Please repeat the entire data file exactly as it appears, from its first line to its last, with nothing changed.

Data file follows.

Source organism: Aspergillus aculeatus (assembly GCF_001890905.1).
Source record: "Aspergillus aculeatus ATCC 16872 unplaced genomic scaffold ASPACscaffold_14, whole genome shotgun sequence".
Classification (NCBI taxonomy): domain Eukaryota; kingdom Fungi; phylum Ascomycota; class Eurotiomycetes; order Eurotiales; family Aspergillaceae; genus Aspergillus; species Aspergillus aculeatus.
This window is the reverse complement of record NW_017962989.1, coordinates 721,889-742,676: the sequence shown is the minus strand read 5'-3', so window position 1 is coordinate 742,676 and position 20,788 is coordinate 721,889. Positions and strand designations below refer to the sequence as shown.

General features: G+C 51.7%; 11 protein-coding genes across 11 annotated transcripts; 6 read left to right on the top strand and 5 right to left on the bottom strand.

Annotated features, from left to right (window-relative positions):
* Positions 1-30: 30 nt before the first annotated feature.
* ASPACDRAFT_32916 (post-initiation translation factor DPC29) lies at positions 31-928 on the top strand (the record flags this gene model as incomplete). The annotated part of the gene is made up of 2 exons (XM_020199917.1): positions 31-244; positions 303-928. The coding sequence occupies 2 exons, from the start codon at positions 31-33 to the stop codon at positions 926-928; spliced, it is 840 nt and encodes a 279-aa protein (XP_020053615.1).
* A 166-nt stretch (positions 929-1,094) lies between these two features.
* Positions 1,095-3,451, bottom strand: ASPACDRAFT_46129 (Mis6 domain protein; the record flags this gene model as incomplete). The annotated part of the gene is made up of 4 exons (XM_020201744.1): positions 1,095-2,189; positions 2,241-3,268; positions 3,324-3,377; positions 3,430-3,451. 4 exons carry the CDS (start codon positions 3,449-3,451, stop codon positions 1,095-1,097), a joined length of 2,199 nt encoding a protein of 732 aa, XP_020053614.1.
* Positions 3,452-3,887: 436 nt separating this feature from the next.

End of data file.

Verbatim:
Source organism: Aspergillus aculeatus (assembly GCF_001890905.1).
Source record: "Aspergillus aculeatus ATCC 16872 unplaced genomic scaffold ASPACscaffold_14, whole genome shotgun sequence".
Classification (NCBI taxonomy): domain Eukaryota; kingdom Fungi; phylum Ascomycota; class Eurotiomycetes; order Eurotiales; family Aspergillaceae; genus Aspergillus; species Aspergillus aculeatus.
This window is the reverse complement of record NW_017962989.1, coordinates 721,889-742,676: the sequence shown is the minus strand read 5'-3', so window position 1 is coordinate 742,676 and position 20,788 is coordinate 721,889. Positions and strand designations below refer to the sequence as shown.

General features: G+C 51.7%; 11 protein-coding genes across 11 annotated transcripts; 6 read left to right on the top strand and 5 right to left on the bottom strand.

Annotated features, from left to right (window-relative positions):
* Positions 1-30: 30 nt before the first annotated feature.
* ASPACDRAFT_32916 (post-initiation translation factor DPC29) lies at positions 31-928 on the top strand (the record flags this gene model as incomplete). The annotated part of the gene is made up of 2 exons (XM_020199917.1): positions 31-244; positions 303-928. The coding sequence occupies 2 exons, from the start codon at positions 31-33 to the stop codon at positions 926-928; spliced, it is 840 nt and encodes a 279-aa protein (XP_020053615.1).
* A 166-nt stretch (positions 929-1,094) lies between these two features.
* Positions 1,095-3,451, bottom strand: ASPACDRAFT_46129 (Mis6 domain protein; the record flags this gene model as incomplete). The annotated part of the gene is made up of 4 exons (XM_020201744.1): positions 1,095-2,189; positions 2,241-3,268; positions 3,324-3,377; positions 3,430-3,451. 4 exons carry the CDS (start codon positions 3,449-3,451, stop codon positions 1,095-1,097), a joined length of 2,199 nt encoding a protein of 732 aa, XP_020053614.1.
* Positions 3,452-3,887: 436 nt separating this feature from the next.